The Seeing/Believing Gap

What you see may be only a fraction of what's there. To learn more, look beyond what you expect.

Each time Mal "Skip" Bowen sat on his favorite beach, he noticed people diving for abalone a short distance offshore. When he set out to find one himself he bought gear, headed back to the beach, and went into the water. No abalone. Not a single one. He wondered if the tide had changed while he was gone or if someone else caught them all.
Just then a diver strolled by with a large catch. Skip tried again, returning empty handed. He wondered if he needed to wait until seagulls circled or waves reached a certain height when a diver who looked 100 years old, who was perhaps 42, walked by with even more abalone. Skip asked what he might be doing wrong.
The leathery-looking diver spit out a piece of kelp. "There's something you should know about abalone." He paused, nodding back toward the ocean. "Until you see your first abalone, you can't see them at all. Once you see your first one, they're everywhere."
Skip grabbed his mask and fins, and headed toward the water. About an hour later, he saw his first abalone. He's been seeing them everywhere since.

The human eye has a blind spot in its field of vision. The human mind has something similar. Sometimes you can't "see" new information because you are bound by filters and lack the mental framework to make sense of what your eyes take in. People often see what they want to see and ignore information that doesn't fit their preconceptions. We default to the shortcut of seeing things the same way. People seek stability and security so seeing things in a way that confirms their beliefs gives them both.

Help yourself see more by looking past your beliefs.

See past categories

To manage an overwhelming amount of data, you create mental category bins where you group similar items. "I don't need to spend time discovering the nuances of this grub because I know enough about bugs to get by," explain Karl Weick and Kathleen Sutcliffe explain in Managing the Unexpected. But this can be dangerous: "Trouble starts when I fail to notice that I see only whatever confirms my categories and expectations but nothing else. The trouble deepens even further if I kid myself that seeing is believing. That's wrong. It's the other way around. You see what you expect to see. You see what you have the labels to see. You see what you have the skills to manage." After all, that grub might need to go into a bucket labeled food if you're hungry and lost in the woods.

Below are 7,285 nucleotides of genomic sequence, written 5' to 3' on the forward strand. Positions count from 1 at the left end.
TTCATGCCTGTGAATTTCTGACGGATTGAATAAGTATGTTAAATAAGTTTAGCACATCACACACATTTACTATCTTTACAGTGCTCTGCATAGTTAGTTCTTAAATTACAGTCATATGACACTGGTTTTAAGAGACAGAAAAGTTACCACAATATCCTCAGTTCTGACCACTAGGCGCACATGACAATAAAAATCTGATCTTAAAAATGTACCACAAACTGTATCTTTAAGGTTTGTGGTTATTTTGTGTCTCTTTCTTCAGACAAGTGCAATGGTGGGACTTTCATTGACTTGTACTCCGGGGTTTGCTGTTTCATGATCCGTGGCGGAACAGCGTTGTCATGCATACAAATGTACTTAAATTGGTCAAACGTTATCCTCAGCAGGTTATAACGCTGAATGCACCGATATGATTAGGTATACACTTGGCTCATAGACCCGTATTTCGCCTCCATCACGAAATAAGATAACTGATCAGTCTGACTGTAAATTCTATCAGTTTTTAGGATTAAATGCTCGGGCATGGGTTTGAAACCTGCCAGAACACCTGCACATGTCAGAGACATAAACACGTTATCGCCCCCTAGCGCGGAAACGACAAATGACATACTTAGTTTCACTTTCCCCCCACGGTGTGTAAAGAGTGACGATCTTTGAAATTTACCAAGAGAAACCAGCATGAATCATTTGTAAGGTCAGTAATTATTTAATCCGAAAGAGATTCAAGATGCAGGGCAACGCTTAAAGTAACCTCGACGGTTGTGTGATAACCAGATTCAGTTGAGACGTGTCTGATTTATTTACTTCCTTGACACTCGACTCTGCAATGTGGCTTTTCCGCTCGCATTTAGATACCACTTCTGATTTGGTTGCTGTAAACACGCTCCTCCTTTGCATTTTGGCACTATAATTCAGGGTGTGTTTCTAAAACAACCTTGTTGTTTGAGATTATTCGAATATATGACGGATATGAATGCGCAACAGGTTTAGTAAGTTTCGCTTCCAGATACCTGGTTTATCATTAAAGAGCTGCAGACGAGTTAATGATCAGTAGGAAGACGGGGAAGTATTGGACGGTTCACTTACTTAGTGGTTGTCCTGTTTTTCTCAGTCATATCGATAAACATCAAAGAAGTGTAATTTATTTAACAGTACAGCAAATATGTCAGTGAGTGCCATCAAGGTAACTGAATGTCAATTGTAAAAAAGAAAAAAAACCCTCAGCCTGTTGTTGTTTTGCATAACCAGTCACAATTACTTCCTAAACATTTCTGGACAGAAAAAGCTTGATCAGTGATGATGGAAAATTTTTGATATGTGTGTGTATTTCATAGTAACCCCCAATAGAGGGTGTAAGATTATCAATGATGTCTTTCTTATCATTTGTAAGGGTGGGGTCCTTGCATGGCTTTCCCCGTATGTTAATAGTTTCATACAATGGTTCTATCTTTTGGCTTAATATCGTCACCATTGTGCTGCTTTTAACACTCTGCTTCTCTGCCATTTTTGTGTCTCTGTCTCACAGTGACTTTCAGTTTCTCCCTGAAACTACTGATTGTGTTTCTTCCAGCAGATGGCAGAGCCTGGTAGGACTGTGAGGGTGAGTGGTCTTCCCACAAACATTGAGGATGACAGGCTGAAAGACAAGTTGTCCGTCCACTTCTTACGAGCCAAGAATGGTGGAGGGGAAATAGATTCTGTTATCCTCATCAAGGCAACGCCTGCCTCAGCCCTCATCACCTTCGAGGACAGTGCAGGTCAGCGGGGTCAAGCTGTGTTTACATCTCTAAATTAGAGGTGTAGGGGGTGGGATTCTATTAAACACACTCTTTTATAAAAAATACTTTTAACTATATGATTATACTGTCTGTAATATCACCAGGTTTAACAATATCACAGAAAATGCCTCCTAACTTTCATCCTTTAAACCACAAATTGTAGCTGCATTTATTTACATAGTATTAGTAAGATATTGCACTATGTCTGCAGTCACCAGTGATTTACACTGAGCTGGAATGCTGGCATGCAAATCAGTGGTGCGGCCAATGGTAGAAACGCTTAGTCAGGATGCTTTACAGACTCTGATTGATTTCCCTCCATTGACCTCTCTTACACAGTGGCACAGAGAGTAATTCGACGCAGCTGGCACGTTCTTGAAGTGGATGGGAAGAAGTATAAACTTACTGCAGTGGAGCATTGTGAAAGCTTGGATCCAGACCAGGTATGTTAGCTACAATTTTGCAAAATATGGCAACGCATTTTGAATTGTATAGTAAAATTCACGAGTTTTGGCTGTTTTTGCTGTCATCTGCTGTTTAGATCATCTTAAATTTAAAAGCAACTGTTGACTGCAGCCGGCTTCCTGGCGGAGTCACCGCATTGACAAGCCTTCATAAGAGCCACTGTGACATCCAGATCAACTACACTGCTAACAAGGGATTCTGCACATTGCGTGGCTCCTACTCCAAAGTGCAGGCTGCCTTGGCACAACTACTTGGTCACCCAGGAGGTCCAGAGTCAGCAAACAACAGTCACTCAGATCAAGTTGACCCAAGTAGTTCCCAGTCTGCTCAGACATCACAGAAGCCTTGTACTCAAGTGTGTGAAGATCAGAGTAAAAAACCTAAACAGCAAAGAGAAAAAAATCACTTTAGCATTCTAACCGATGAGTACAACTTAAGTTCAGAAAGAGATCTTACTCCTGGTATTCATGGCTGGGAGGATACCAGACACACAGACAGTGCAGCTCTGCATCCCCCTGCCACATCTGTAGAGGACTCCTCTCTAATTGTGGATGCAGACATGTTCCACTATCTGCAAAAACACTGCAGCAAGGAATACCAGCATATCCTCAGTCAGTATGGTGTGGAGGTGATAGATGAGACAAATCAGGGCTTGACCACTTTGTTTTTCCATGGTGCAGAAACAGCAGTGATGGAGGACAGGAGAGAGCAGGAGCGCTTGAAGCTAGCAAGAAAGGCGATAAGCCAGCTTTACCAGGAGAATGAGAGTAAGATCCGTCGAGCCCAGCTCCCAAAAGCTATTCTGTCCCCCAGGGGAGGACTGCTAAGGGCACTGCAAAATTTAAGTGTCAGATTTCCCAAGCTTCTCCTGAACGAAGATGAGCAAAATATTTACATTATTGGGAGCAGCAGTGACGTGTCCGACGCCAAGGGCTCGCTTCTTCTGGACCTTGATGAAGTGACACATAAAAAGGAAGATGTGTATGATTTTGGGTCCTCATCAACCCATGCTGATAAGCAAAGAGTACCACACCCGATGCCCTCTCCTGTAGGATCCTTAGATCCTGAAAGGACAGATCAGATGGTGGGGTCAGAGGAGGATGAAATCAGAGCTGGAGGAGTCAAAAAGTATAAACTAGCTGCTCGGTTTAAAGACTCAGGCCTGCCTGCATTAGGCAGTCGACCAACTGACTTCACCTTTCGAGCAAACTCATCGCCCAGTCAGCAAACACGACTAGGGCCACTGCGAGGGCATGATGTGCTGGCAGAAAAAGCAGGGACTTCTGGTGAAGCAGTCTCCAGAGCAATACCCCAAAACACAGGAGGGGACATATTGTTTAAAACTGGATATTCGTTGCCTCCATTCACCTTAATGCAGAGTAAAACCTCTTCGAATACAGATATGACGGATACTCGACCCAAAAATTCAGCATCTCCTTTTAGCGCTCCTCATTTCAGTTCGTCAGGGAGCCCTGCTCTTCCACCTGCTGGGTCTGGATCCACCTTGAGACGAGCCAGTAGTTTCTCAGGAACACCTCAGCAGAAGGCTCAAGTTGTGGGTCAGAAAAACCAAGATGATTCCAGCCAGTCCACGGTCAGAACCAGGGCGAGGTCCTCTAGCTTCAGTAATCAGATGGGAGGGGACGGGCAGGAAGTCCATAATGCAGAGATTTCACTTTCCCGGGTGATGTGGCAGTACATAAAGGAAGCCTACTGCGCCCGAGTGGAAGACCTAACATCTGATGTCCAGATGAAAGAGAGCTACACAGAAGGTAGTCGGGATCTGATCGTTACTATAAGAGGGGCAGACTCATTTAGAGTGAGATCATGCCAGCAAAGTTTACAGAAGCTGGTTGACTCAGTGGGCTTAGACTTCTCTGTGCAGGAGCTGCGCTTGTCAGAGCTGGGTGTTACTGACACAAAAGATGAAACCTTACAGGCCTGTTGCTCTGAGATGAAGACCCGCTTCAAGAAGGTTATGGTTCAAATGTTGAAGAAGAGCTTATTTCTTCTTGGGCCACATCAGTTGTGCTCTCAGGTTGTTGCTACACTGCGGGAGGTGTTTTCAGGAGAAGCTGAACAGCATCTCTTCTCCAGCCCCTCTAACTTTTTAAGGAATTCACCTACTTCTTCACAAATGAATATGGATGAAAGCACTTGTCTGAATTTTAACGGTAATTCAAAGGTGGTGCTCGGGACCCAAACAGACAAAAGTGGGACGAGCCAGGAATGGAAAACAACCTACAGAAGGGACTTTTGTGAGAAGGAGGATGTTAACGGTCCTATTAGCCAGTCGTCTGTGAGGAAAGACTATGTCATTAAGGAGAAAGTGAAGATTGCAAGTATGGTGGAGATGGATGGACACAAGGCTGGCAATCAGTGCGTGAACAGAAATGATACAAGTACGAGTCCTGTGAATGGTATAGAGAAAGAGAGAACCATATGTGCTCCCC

See past jargon

Few people feel comfortable pointing out they're missing little details it seems everyone else knows. At the beginning of any class I teach, I ask everyone to fold a paper airplane and fly it forward if there is a term, acronym, or concept we talk about that they're unfamiliar with. We're more likely to focus on the airborne plane, making sure to spend time clarifying recent topics, than considering who sent it. It signifies that we need to pay more attention to the words we use so that they make sense to everyone and allow everyone to advocate for themselves in a non-threatening way.

See past assumptions